Donald Glover hasn’t missed for me as of yet, and his new film Guava Island (2019), in which he works with frequent collaborators director Hiro Murai and his brother, Stephen Glover, is another one that works for me. The narrative of the film is straightforward, but is clearly inspired by some of Glover’s – or, more accurately, his musical persona Childish Gambino’s – more recent music like “This is America”, “Feels Like Summer”, and “Summertime Magic”, all of which appear in the film as part of the narrative.
Guava Island is another showcase of Glover’s talent
The film is framed with Rihanna’s voice-over narration and opens with an animated sequence that explains the history of the fictional island of Guava. There is a magical silkworm that weaves the most beautiful blue silk which enchants anyone who beholds it. Unfortunately, this breeds greed, and the Red family takes over the island.
Deni Maroon (Donald Glover) lives with his girlfriend, Kofi Novia (Rihanna), on Guava Island. The people on the island all still work for Red Cargo (Nonso Anozie). Deni’s dream is to give the people of the island a moment of freedom in the form of an all-night music festival. This puts Red on the defensive, as he gives Deni an implied ultimatum: cancel the performance, or else.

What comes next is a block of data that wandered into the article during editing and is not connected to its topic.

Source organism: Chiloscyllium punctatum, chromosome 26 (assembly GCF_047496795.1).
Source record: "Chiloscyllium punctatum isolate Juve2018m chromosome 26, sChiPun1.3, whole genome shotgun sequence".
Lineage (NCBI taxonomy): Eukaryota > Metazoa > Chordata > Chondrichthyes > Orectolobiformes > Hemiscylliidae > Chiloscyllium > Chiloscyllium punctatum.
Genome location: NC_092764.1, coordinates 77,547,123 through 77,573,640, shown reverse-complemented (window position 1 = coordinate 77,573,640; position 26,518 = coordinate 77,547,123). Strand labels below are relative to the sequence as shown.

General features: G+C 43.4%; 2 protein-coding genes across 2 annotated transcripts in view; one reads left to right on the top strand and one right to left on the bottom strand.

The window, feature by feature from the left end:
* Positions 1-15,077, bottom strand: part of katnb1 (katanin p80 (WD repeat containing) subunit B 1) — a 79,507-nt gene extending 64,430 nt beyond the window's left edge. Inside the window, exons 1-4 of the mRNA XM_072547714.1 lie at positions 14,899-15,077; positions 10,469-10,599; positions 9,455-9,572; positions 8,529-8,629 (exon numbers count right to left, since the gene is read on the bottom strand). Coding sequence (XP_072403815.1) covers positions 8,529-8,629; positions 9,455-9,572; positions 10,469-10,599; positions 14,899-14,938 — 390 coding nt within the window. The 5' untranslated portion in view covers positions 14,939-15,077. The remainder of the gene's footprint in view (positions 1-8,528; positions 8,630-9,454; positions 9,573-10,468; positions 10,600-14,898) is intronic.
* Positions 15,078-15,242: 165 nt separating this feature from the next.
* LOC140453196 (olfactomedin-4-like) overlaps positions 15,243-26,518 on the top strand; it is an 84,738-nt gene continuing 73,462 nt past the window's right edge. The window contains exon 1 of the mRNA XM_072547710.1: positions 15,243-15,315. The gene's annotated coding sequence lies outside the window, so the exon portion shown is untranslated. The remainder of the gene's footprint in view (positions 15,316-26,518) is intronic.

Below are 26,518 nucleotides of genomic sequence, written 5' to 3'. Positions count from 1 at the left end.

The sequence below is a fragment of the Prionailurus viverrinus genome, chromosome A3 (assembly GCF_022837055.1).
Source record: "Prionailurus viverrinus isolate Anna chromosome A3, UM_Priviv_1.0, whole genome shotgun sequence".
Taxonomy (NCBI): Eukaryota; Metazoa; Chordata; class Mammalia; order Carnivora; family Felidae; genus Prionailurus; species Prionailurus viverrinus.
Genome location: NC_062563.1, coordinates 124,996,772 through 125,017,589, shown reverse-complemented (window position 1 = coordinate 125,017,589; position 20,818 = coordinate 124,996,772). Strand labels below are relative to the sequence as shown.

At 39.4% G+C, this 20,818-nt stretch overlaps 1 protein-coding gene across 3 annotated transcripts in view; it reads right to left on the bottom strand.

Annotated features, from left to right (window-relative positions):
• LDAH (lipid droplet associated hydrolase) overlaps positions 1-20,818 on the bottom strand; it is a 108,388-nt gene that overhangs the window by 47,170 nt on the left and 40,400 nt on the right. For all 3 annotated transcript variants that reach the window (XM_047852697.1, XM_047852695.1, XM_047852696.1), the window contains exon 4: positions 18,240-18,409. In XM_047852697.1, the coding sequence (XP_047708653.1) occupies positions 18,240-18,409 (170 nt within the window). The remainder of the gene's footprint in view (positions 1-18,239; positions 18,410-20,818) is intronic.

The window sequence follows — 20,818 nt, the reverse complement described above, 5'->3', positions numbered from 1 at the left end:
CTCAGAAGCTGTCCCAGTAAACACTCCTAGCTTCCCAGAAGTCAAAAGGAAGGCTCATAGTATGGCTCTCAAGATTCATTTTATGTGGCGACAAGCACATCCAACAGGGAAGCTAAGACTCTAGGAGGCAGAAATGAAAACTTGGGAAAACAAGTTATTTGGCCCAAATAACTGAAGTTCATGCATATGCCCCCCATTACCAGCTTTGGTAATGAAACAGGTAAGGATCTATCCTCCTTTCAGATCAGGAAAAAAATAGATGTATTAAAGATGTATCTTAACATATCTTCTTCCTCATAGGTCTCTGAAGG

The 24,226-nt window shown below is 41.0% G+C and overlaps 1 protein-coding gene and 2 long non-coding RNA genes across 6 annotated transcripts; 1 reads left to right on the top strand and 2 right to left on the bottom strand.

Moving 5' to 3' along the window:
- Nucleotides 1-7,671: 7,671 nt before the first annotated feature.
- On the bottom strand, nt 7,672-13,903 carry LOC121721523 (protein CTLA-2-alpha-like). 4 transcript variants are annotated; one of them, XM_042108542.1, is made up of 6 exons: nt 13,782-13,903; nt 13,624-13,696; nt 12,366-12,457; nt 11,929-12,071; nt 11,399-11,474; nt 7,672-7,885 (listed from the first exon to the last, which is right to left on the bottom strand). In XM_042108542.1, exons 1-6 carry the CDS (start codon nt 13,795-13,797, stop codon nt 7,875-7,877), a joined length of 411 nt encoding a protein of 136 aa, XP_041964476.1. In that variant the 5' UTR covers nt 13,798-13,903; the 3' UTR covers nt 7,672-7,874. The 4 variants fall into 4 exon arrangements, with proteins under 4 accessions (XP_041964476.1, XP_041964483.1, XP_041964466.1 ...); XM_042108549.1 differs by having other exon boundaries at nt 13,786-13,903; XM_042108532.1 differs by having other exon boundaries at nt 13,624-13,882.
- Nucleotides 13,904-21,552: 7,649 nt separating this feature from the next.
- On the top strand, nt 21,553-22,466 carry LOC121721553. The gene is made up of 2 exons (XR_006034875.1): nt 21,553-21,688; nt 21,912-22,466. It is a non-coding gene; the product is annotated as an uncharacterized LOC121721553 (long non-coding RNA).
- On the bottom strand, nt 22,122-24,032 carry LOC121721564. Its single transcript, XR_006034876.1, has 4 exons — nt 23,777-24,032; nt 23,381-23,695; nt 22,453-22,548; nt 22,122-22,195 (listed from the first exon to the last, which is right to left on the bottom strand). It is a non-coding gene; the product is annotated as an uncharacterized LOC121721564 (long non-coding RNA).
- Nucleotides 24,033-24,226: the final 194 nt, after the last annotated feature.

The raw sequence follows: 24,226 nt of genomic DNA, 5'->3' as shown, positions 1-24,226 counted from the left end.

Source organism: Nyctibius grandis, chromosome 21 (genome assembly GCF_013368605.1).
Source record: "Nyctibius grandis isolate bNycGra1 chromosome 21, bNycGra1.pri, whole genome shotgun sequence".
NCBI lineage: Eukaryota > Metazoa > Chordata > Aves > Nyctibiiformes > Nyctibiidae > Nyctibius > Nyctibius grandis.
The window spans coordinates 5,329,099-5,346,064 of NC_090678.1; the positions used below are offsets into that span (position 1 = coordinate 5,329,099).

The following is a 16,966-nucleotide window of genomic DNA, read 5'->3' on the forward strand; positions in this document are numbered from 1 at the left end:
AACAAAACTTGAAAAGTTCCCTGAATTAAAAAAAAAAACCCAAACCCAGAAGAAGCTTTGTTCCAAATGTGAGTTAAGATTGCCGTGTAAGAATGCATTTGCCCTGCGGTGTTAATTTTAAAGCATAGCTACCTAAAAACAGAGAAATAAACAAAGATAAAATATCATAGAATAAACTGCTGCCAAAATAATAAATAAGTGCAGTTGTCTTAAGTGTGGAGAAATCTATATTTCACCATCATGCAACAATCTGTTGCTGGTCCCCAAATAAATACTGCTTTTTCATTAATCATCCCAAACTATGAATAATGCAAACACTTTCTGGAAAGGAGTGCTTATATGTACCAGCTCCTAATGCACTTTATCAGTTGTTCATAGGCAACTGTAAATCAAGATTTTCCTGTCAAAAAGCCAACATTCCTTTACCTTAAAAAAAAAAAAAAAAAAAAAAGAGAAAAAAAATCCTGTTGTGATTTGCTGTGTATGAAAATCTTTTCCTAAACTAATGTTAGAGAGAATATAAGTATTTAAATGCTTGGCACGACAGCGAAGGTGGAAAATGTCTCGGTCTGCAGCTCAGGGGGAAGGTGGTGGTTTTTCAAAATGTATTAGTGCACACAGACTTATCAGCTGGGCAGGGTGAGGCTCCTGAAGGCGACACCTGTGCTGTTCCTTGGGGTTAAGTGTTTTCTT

If the initial idea and cast aren’t enough to convince you to give this film a chance, maybe the runtime and availability will do so. Guava Island has a short runtime of only 55 minutes. It debuted on Amazon Prime this past weekend, so anyone with a subscription to the service has immediate access to it. Much like the music in the movie is brought to the natives of the island via their radio, this movie was instantly brought to the public – which this article discusses.
Don’t let the short runtime make you think this film is short on substance. While the narrative of the Deni, a free-spirited musician, and his struggle against the corporate rulers of his people are on the surface and joyfully simplistic, Glover’s lyrics and the message the film conveys are much more important. Deni is notoriously late to everything, and when he finally shows up at work, he is confronted with warnings by his red jumpsuit-clad coworkers. One guy expresses his hope to save his money and flee to America, to which Deni responds that “This is America”. For me, Glover recontextualizes both the song that I’ve loved for the past year and the point of this film. America isn’t a geographic location, but instead an ideology of the rich getting richer by our own attempts to get rich.
The challenge I face in fully grasping every symbol and all the political commentary is mostly due to my resistance to confront the subject, as it often depresses me. However, I’ve watched the film twice, and plan to watch it again as I feel there is much to dissect. Furthermore, I do enjoy the simple service message of the free spirit bashing against the cage that would otherwise oppress him. Guava Island earns the Not Quite Golden, Ponyboy rating.